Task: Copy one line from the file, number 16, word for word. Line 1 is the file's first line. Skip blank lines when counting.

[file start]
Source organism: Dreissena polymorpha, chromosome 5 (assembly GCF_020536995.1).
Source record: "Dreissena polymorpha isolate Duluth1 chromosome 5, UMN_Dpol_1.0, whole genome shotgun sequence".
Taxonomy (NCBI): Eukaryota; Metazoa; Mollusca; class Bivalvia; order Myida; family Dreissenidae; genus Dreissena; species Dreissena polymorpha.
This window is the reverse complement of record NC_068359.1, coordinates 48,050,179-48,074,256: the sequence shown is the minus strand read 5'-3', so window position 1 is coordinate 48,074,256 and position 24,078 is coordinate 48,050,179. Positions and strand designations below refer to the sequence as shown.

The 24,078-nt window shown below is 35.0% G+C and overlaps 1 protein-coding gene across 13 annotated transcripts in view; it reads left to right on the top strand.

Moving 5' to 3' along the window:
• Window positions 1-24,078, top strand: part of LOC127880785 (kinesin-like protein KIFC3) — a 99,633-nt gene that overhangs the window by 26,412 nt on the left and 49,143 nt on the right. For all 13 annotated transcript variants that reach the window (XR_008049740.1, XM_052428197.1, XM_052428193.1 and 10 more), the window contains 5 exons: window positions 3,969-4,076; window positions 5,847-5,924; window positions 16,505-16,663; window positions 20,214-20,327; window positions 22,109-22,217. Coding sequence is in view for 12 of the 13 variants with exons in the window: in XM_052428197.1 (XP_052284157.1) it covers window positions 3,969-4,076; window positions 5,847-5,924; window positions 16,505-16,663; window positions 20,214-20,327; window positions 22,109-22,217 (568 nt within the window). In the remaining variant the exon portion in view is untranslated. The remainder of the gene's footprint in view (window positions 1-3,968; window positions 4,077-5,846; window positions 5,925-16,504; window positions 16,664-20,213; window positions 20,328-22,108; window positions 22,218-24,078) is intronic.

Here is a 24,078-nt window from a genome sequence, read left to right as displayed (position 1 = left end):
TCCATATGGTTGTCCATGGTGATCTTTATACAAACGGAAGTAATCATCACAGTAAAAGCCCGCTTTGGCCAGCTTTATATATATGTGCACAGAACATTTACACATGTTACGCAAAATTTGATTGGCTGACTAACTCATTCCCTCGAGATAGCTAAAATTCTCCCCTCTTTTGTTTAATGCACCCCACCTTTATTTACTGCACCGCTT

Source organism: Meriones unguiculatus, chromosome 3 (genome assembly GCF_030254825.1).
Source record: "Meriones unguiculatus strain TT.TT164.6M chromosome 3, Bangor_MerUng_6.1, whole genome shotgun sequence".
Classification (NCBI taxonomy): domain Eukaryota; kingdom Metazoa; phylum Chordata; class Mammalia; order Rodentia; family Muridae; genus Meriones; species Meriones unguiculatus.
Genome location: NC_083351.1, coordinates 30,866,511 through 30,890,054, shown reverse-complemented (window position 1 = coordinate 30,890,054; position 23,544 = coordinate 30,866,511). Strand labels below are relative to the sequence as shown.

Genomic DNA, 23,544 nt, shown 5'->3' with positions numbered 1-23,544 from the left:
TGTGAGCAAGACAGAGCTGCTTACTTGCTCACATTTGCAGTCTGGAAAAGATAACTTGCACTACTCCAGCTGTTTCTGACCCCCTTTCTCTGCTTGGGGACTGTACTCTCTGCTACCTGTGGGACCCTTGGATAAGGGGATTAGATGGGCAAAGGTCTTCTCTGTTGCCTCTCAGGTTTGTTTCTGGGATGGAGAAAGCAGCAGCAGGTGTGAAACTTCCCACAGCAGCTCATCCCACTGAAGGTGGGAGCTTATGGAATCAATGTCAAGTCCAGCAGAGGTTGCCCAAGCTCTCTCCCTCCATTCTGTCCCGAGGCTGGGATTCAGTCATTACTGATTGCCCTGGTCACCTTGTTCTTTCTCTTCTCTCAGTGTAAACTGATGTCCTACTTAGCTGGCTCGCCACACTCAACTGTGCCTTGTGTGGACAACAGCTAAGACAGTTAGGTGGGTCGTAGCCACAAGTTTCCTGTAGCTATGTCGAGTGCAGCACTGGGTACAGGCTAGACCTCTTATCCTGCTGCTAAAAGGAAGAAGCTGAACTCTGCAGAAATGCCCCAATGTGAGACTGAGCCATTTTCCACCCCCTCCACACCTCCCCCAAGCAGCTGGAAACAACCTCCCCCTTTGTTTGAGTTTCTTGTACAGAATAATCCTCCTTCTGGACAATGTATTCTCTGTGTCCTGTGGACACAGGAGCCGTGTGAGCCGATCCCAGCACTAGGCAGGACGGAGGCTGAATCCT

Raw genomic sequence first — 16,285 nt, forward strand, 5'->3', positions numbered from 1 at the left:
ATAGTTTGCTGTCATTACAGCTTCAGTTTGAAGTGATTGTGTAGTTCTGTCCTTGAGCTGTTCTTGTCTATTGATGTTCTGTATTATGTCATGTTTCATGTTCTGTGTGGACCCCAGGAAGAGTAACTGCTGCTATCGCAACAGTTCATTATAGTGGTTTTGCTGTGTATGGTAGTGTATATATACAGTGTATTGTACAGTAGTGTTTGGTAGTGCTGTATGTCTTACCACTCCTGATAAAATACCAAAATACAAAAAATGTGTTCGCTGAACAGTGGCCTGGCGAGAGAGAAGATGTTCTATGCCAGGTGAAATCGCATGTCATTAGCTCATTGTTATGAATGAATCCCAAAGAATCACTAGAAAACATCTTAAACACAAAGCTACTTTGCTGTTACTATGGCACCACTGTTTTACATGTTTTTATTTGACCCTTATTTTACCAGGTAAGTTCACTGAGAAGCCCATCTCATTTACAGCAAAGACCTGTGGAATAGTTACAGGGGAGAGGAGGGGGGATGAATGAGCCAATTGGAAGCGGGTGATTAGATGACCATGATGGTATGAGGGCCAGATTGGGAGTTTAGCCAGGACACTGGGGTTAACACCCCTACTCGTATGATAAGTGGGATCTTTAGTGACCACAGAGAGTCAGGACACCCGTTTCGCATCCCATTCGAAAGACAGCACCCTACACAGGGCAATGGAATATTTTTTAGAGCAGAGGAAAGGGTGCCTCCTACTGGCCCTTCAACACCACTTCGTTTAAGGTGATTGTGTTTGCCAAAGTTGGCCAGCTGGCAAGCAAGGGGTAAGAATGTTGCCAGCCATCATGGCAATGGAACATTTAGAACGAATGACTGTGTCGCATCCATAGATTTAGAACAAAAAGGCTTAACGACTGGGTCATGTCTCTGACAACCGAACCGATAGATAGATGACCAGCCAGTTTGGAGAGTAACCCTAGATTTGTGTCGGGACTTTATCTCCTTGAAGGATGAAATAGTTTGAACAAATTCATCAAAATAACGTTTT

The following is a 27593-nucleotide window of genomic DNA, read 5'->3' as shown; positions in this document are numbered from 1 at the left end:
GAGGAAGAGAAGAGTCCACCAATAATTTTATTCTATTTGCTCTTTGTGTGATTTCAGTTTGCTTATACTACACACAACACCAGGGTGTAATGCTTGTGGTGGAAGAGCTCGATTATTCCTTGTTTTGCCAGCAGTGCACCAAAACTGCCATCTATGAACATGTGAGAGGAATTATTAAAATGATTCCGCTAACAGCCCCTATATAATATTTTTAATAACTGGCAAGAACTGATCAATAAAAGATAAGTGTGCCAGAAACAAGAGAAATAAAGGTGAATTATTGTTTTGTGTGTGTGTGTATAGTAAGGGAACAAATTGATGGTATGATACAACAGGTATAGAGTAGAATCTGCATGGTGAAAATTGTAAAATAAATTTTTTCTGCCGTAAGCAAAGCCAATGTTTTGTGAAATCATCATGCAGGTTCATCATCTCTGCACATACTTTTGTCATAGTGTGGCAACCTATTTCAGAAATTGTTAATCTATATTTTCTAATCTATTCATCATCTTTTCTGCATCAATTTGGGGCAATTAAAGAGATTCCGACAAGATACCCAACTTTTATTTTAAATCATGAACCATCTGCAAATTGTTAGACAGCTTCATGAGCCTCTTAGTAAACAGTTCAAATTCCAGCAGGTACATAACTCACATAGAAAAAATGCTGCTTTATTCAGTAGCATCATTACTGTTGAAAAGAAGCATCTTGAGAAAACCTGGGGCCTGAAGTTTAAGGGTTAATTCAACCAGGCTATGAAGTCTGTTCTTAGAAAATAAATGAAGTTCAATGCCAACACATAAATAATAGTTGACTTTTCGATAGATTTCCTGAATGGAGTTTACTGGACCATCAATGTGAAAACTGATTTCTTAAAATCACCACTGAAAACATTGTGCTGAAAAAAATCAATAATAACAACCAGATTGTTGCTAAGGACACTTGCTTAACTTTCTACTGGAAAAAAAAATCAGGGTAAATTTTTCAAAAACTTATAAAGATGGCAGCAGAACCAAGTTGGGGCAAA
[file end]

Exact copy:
Raw genomic sequence first — 16,285 nt, forward strand, 5'->3', positions numbered from 1 at the left: